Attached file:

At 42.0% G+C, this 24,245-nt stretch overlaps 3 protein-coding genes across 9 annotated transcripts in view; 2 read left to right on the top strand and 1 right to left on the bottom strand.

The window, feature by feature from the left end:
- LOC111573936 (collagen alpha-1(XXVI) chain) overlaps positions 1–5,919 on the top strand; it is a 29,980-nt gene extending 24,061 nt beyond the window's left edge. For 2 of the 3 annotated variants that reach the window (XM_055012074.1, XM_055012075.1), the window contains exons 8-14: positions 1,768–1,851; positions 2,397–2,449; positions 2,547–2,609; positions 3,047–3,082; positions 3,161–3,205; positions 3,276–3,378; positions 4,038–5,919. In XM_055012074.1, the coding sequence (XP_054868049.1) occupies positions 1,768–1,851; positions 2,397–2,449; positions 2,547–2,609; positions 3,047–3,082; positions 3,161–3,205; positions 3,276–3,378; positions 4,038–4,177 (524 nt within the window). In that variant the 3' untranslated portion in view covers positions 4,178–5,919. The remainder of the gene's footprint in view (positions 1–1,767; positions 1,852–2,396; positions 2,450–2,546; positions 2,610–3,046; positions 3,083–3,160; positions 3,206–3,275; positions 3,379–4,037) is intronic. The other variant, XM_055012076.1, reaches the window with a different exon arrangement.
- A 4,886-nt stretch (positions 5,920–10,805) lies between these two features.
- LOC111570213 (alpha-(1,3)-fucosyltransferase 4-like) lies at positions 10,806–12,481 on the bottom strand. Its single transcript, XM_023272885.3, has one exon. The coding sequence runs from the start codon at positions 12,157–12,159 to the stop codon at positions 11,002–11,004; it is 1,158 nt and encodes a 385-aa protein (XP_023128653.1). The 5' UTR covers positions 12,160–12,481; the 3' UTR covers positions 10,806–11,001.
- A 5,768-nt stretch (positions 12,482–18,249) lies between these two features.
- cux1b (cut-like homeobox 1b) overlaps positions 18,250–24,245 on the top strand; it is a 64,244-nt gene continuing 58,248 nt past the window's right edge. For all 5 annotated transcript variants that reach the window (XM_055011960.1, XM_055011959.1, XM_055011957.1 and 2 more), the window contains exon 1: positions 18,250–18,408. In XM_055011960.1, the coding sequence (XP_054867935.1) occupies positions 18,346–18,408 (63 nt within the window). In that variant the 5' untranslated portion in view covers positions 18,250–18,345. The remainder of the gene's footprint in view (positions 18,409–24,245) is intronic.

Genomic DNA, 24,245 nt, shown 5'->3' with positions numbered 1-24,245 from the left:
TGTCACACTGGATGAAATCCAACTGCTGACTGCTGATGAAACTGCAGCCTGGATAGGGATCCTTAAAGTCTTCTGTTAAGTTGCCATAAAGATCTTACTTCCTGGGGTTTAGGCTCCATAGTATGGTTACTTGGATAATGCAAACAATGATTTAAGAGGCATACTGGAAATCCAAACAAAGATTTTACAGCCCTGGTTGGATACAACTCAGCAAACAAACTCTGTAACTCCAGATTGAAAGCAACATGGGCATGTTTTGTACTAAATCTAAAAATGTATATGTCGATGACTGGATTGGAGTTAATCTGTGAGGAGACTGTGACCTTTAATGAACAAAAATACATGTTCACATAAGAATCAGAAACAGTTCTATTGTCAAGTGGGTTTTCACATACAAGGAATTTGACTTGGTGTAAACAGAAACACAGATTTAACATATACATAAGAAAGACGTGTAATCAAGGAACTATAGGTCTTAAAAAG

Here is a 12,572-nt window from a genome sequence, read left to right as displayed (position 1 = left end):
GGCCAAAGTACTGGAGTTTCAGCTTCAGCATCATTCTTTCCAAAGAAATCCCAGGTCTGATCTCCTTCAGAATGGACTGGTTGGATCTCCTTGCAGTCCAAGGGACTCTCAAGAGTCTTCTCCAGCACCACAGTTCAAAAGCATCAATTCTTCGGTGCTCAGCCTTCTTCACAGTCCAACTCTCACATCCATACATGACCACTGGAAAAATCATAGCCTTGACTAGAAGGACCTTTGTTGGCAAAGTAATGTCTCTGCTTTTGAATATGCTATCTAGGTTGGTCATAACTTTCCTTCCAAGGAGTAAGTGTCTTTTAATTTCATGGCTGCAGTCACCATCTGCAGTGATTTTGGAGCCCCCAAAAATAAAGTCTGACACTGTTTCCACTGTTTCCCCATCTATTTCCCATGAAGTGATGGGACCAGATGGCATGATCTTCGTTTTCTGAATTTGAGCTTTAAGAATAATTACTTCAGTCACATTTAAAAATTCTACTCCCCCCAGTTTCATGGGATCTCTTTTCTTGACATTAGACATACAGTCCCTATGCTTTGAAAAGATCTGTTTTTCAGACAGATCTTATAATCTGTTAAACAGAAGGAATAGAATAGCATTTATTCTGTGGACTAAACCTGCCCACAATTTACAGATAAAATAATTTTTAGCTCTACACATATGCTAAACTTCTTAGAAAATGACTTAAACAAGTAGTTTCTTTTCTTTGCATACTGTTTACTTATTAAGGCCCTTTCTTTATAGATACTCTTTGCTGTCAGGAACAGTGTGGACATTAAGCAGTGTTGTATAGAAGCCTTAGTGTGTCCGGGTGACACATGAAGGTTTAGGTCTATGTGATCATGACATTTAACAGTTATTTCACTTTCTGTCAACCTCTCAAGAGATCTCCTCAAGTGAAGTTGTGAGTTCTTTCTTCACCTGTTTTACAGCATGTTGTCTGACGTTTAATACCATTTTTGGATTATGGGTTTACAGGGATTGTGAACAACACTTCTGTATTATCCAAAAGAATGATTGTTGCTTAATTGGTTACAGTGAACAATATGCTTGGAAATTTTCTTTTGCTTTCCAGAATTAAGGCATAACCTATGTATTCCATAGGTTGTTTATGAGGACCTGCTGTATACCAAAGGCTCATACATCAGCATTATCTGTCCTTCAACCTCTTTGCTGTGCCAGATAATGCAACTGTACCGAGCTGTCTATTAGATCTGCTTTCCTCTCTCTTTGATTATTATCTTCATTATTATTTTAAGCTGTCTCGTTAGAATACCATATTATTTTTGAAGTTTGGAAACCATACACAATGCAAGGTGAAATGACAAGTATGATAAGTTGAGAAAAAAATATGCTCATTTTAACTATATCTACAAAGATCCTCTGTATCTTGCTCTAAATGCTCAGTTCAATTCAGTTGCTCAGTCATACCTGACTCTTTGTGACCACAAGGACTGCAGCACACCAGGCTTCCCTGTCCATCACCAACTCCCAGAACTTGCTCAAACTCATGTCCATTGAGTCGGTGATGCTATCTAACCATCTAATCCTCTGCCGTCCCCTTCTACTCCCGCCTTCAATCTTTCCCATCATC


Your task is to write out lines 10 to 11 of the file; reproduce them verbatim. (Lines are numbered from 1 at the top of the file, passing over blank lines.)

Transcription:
Here is a 12,572-nt window from a genome sequence, read left to right as displayed (position 1 = left end):
GGCCAAAGTACTGGAGTTTCAGCTTCAGCATCATTCTTTCCAAAGAAATCCCAGGTCTGATCTCCTTCAGAATGGACTGGTTGGATCTCCTTGCAGTCCAAGGGACTCTCAAGAGTCTTCTCCAGCACCACAGTTCAAAAGCATCAATTCTTCGGTGCTCAGCCTTCTTCACAGTCCAACTCTCACATCCATACATGACCACTGGAAAAATCATAGCCTTGACTAGAAGGACCTTTGTTGGCAAAGTAATGTCTCTGCTTTTGAATATGCTATCTAGGTTGGTCATAACTTTCCTTCCAAGGAGTAAGTGTCTTTTAATTTCATGGCTGCAGTCACCATCTGCAGTGATTTTGGAGCCCCCAAAAATAAAGTCTGACACTGTTTCCACTGTTTCCCCATCTATTTCCCATGAAGTGATGGGACCAGATGGCATGATCTTCGTTTTCTGAATTTGAGCTTTAAGAATAATTACTTCAGTCACATTTAAAAATTCTACTCCCCCCAGTTTCATGGGATCTCTTTTCTTGACATTAGACATACAGTCCCTATGCTTTGAAAAGATCTGTTTTTCAGACAGATCTTATAATCTGTTAAACAGAAGGAATAGAATAGCATTTATTCTGTGGACTAAACCTGCCCACAATTTACAGATAAAATAATTTTTAGCTCTACACATATGCTAAACTTCTTAGAAAATGACTTAAACAAGTAGTTTCTTTTCTTTGCATACTGTTTACTTATTAAGGCCCTTTCTTTATAGATACTCTTTGCTGTCAGGAACAGTGTGGACATTAAGCAGTGTTGTATAGAAGCCTTAGTGTGTCCGGGTGACACATGAAGGTTTAGGTCTATGTGATCATGACATTTAACAGTTATTTCACTTTCTGTCAACCTCTCAAGAGATCTCCTCAAGTGAAGTTGTGAGTTCTTTCTTCACCTGTTTTACAGCATGTTGTCTGACGTTTAATACCATTTTTGGATTATGGGTTTACAGGGATTGTGAACAACACTTCTGTATTATCCAAAAGAATGATTGTTGCTTAATTGGTTACAGTGAACAATATGCTTGGAAATTTTCTTTTGCTTTCCAGAATTAAGGCATAACCTATGTATTCCATAGGTTGTTTATGAGGACCTGCTGTATACCAAAGGCTCATACATCAGCATTATCTGTCCTTCAACCTCTTTGCTGTGCCAGATAATGCAACTGTACCGAGCTGTCTATTAGATCTGCTTTCCTCTCTCTTTGATTATTATCTTCATTATTATTTTAAGCTGTCTCGTTAGAATACCATATTATTTTTGAAGTTTGGAAACCATACACAATGCAAGGTGAAATGACAAGTATGATAAGTTGAGAAAAAAATATGCTCATTTTAACTATATCTACAAAGATCCTCTGTATCTTGCTCTAAATGCTCAGTTCAATTCAGTTGCTCAGTCATACCTGACTCTTTGTGACCACAAGGACTGCAGCACACCAGGCTTCCCTGTCCATCACCAACTCCCAGAACTTGCTCAAACTCATGTCCATTGAGTCGGTGATGCTATCTAACCATCTAATCCTCTGCCGTCCCCTTCTACTCCCGCCTTCAATCTTTCCCATCATC